AS other trees lose their autumn colour, witch hazels conjure up a colourful show

‘DOUBLE, double toil and trouble; Fire burn, and cauldron bubble...'

The witch hazel family (Hamamelidaceae) - so named because of its similar appearance to the hazel tree - is known for its spectacular display of fiery autumn colour, with unusual flowers which shine out from the late winter to mid-spring months, each tree more spectacular than the last, but which hazel relative is the best?

Hamamelis, known commonly as witch hazel, is the first group of shrubs in the witch hazel family to flower, putting on a show from late winter to early spring. Native to Eastern Asia and North America, these small trees begin to flower when most other deciduous trees are losing their autumn colour. Hamamelis have tough leathery leaves which in early autumn transform to provide excellent colour, ranging from yellow to orange and crimson. Its flowers are unusual: they are crimped, curled, twisted and spidery in appearance and are often heavily scented; they come in a range of colours.

The best yellow flowering cultivar is arguably Hamamelis x intermedia 'Pallida', the most popular and widely planted of hybrid witch hazels. H. ‘Diane’ claims to be the largest and best red flowering variety. H. 'Jelena' flowers copper orange. H. ‘Robert’ is more unusual, having an attractive vase-shaped habit with strikingly-scented coppery orange-red flowers.

Witch hazels need an open and sunny position to perform at their best, avoiding exposed and windy positions. They prefer free-draining soils conditions.

Loropetalum chinense is commonly known as the Chinese fringe flower. Unlike its close relative Hamamelis, it is evergreen. Loropetalum flowers from February until late March and has an abundance of fragrant white or yellowish-white flowers, borne in clusters at the end of short branches, similar in shape to witch hazel flowers. It has small, overlapping heart-shaped, deep olive leaves. Where the straight species has white flowers and green leaves, cultivars such as 'Fire Dance' have deep plum-pink new foliage which contrasts well with its flowers. Loropetalum chinense is an ideal plant for a small garden, only reaching 3-4ft in cultivation. It is slow growing and is one of the most tender of the Hamamelis family that we can grow in the UK, so not the best choice for northern climes.

Corylopsis pauciflora, delightfully known as the buttercup witch hazel, is one of the largest genus in the Hamamelis family, and arguably one of the best spring flowering shrubs around. Native to the Eastern Himalaya, China and Japan, it is able to tolerate semi-shaded conditions. In mid-spring this deciduous shrub illuminates shaded areas with its elegant, short pendant racemes of fragrant yellow flowers which dangle gracefully on thin stems. Its small green leaves follow quickly after flowering and have a pinkish tint when young, turning bronze in autumn. C. sinensis in contrast has long, drooping racemes to 8cm, and boasts fragrant lemon-yellow flowers followed by attractive leaves with blue-tinged undersides. More decorative still is Corylopsis sinensis var. calvescens f. veitchian: its fragrant, pale yellow flowers are perfectly offset by brick-red anthers. Corylopsis has a slow rate of growth and thrives on acid or neutral soils. It will tolerate chalk, providing soil is 60cm depth or more, and looks great planted in a partially-shady shrub border or woodland edge.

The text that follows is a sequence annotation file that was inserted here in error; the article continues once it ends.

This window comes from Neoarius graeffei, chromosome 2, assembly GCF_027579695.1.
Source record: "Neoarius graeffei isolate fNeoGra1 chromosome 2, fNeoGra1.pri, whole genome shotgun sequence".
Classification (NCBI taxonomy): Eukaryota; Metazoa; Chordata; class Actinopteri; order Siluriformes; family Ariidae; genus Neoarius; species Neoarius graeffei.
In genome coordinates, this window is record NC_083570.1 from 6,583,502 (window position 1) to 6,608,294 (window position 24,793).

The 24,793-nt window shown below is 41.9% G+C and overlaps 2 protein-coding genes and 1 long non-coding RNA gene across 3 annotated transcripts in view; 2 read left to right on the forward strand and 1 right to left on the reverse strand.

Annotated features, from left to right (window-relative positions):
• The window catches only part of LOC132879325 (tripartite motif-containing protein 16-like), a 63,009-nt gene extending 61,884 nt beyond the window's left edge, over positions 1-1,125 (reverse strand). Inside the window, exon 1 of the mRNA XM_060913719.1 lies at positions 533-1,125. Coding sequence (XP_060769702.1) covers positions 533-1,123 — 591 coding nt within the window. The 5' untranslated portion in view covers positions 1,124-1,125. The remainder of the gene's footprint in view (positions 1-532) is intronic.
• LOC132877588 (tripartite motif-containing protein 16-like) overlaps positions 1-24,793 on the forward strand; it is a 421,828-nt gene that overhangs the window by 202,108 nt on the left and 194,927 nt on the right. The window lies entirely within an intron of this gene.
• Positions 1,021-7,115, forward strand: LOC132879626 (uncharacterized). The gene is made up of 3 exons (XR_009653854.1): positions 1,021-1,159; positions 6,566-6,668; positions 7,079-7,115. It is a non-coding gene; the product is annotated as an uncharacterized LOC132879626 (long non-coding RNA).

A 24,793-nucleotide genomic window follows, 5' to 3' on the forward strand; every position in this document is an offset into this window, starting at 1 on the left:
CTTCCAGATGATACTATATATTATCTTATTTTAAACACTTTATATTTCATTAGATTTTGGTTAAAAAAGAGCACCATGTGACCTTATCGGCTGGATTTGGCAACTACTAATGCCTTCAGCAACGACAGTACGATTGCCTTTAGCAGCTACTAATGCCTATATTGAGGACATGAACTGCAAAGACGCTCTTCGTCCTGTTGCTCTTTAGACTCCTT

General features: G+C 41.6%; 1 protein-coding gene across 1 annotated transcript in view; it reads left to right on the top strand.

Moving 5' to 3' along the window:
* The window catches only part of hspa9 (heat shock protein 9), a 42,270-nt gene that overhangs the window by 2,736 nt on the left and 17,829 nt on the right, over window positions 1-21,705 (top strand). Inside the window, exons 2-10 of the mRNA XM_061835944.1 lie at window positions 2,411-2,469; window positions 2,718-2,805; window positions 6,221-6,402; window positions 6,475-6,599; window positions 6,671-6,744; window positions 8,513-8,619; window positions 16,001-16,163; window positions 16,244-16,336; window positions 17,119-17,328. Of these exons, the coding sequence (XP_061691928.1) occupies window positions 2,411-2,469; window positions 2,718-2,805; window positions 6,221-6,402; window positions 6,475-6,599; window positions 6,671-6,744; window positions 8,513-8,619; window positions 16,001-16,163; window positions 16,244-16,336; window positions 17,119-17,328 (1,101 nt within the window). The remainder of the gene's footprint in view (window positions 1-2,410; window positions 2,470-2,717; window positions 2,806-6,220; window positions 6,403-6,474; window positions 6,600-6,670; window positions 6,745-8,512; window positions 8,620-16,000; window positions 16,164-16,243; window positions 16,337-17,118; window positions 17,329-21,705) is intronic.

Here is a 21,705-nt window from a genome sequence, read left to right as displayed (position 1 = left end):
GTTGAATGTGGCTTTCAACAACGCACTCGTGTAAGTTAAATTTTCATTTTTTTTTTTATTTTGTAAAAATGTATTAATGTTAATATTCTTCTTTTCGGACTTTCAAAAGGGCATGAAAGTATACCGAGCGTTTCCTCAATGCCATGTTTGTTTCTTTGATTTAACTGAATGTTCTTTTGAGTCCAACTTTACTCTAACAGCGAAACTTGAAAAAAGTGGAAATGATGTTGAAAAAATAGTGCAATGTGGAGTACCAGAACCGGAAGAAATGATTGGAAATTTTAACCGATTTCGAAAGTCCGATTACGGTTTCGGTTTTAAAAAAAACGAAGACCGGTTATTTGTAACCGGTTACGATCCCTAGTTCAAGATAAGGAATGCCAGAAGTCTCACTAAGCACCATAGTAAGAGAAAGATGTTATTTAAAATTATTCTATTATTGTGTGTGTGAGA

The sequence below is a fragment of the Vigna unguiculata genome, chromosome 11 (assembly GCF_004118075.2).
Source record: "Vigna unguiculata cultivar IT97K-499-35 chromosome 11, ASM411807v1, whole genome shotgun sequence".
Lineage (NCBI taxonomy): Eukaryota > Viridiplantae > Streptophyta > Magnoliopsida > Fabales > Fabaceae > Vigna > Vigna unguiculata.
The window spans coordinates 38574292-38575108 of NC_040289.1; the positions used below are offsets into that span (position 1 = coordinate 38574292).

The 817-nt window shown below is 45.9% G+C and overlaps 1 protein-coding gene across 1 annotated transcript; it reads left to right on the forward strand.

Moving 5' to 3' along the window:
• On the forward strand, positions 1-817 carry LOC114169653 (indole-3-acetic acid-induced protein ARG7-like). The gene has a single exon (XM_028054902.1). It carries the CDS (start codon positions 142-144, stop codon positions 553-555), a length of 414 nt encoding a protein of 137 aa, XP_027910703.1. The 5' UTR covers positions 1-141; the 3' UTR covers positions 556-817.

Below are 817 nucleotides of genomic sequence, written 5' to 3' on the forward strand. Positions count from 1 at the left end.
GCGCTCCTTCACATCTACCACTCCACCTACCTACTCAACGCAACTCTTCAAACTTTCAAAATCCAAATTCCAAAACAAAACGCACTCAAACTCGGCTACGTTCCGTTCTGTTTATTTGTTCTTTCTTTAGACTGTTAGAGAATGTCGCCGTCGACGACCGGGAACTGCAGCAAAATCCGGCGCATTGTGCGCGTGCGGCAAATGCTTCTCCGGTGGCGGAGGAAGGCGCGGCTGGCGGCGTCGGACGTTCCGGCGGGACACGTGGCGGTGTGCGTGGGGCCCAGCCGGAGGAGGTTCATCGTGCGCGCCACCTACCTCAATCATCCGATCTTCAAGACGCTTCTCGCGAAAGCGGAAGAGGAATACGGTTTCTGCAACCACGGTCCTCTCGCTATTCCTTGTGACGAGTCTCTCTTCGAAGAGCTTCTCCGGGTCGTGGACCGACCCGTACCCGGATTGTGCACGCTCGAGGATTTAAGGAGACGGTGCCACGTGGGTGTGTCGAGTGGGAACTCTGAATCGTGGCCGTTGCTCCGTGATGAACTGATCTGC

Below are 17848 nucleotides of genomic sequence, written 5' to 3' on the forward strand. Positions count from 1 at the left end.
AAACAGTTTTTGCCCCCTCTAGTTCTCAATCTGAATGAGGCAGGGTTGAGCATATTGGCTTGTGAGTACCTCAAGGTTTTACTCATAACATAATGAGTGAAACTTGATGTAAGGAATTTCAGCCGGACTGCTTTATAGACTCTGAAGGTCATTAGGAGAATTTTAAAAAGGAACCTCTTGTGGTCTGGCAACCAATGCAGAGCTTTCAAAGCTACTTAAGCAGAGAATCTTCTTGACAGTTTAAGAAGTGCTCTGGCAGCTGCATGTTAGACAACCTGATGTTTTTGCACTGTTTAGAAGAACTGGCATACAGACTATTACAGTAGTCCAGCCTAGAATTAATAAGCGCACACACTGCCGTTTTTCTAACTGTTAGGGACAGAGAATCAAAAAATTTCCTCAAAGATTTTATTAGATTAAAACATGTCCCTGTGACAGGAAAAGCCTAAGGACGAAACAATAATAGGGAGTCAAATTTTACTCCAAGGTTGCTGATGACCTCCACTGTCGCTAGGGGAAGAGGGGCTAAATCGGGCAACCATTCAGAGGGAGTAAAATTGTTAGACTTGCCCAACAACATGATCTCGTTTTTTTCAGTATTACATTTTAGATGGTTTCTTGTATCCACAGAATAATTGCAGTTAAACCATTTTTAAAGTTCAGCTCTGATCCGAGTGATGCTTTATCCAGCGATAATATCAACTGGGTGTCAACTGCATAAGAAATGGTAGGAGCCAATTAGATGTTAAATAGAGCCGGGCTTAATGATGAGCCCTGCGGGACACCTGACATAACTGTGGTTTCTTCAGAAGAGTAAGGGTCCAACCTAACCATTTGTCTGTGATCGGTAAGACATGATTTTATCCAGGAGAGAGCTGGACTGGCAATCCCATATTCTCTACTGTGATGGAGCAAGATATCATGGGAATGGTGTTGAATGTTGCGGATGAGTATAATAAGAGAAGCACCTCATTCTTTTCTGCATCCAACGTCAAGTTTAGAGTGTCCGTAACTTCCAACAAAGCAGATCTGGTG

Fothergilla, commonly known as witch alders, are native to woodland and swamps in the Allegheny Mountains of the South Eastern United States. These small-to-medium sized tidy deciduous shrubs are conspicuous in mid spring with their white bottlebrush-like flower spikes emerging from rounded blue green foliage, with striking autumn foliage which turns yellow, orange and red. F. major and F. gardenia hold the RHS Award of Garden Merit and are disease resistant. They prefer full sun but tolerate shade well and need well-drained, rich, acidic soil. This shrub would make an ideal addition to the front of a woodland border.